Sacroiliac: Junction between your sacrum and iliac bone where the spine meets the pelvis
Steroid: Strong anti-inflammatory
Frequency: Usually performed on one or both sides of the low back depending on the location on your pain. This is typically repeated in 2 weeks if you have gained some relief from the initial procedure. If you have no relieffrom the first injection, you may be a candidate for a procedure to numb the nerves in your low back that tell the joint it has pain (see lumbar medial branch blocks).
A relatively common cause of low back pain, sacroiliitis is an inflammation of the sacroiliac joint. Patients will experience very low back/buttock pain that can radiate to the hip but not usually past the knees. By placing a steroid into the inflamed joint, this decreases the irritation in the joint which decreases your pain. This condition is typically not fixed by surgery.
Contraindications/Reasons why you may not have your injection today:
- Bleeding disorders/low platelet counts
- Medications that thin your blood (please review this section)
- Current infection
- No driver
- Your symptoms have changed and/or improved
- Patient refusal
- Procedure not approved by your insurance
- Poorly controlled high blood pressure that may be giving you symptoms
- Poorly controlled diabetes
- Certain types of glaucoma
- Poorly controlled bipolar disorder
- Allergies to the any of the medications that is being used
Potential side effects/risks of the procedure:
- Increased pain
- Numbness in lower extremities that is short lived
- Allergic reaction
- Cramping in lower extremities
- Mood changes
- Flushed face/extremities
- Worsening of high blood pressure
- Increasing of blood sugars if you have diabetes
- Water retention
- Chronic steroids can cause weight gain
- Nerve and/or spinal cord injury
During the procedure, you will lying on your stomach. An x-ray machine is used to locate the specific level of the spine which is believed to be causing your pain. After your skin is cleaned with an antiseptic solution, typically betadine unless you are allergic, a series of x-rays will be taken to guide the needle placement. The skin is localized with a local anesthetic which is typically the most painful part of the procedure as this medicine has a tendency to burn when it is injected. After this point, you should only feel pressure. If anything is too painful for you, please tell your physician as more numbing medicine can be given at any time. When the needle enters into the joint, contrast/dye is injected to confirm that the needle tip is in the joint. Next, a mixture steroid and local anesthetic solution is slowly injected. You may experience increased pressure in your low back/buttocks region which is normal. At times, you may even feel pressure/increased pain down the leg. That can be expected. However, if at any time the pain is too intense, please tell your physician to slow down your injection. After the medication is injected, the needle is removed and the procedure is completed.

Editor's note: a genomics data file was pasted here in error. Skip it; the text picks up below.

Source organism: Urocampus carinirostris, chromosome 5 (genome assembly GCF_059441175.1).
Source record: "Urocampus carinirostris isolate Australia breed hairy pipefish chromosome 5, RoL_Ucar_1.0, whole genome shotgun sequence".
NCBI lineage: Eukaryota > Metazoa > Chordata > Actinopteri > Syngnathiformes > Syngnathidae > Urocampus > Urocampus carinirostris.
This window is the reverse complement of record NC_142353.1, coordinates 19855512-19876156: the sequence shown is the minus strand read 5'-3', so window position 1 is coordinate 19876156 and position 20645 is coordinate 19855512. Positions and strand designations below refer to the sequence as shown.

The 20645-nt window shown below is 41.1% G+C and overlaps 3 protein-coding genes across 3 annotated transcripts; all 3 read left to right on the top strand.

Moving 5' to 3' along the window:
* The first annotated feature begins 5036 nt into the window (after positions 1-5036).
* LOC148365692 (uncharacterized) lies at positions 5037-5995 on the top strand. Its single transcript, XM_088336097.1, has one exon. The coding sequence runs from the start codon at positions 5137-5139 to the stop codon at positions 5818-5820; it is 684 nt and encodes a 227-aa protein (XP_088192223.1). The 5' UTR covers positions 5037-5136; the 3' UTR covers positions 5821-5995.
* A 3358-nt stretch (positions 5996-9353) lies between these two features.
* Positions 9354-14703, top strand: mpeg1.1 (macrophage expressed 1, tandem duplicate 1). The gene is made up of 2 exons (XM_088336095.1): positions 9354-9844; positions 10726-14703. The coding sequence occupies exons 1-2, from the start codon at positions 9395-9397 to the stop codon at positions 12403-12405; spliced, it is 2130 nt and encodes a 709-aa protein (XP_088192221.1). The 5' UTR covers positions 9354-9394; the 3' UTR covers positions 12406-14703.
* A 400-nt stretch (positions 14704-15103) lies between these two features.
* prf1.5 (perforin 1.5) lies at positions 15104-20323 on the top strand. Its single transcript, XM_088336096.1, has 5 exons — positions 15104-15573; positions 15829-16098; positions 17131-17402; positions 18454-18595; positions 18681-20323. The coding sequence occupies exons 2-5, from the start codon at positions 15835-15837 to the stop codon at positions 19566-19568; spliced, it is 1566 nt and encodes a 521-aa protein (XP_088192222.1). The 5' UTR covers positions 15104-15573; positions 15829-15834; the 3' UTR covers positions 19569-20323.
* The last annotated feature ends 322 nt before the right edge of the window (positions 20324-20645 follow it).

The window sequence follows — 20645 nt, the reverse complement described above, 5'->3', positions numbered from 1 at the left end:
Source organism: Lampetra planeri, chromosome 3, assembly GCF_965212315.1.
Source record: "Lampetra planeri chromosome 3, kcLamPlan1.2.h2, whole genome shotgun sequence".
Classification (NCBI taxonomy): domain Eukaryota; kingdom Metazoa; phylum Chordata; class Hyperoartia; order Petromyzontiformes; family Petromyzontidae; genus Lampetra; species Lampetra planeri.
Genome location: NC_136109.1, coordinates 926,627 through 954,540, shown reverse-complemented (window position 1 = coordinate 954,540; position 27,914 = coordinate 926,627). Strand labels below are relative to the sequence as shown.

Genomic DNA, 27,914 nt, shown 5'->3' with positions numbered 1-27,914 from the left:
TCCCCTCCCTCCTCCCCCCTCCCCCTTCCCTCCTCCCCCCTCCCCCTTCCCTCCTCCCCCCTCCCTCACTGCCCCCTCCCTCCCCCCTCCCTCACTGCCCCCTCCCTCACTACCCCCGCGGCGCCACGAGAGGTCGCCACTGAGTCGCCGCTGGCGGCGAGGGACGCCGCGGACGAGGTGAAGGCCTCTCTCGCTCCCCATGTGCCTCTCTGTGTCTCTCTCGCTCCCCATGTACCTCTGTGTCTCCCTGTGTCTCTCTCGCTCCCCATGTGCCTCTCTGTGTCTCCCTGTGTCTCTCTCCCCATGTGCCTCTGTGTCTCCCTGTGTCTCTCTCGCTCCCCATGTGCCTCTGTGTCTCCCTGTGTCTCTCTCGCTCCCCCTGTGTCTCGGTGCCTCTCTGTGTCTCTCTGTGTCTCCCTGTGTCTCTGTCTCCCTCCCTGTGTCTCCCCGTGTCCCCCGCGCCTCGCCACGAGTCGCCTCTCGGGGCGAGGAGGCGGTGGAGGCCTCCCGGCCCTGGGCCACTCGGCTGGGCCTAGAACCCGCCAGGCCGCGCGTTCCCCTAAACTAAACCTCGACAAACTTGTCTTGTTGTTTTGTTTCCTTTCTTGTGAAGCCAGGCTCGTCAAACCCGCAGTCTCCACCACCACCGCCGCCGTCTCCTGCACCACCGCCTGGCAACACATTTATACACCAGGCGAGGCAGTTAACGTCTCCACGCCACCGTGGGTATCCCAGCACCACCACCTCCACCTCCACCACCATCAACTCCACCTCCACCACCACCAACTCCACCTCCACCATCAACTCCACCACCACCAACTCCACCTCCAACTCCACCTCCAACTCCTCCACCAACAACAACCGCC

Typical length of the procedure:
10 minutes. Expect to be at the clinic no more than 15 minutes after you have been checked in by the medical assistant into the preoperative area. If this is your first time at our clinic, you will likely be at the clinic for at least one hour. Please plan accordingly.
How long do you expect pain relief:
It is difficult to determine how long and how much pain relief you may experience. It varies depending on multiple factors. Some patients do not gain any relief from the procedure and some may have permanent pain relief. If you experience relief right after this procedure, this can be diagnostic that your pain is coming from the joint.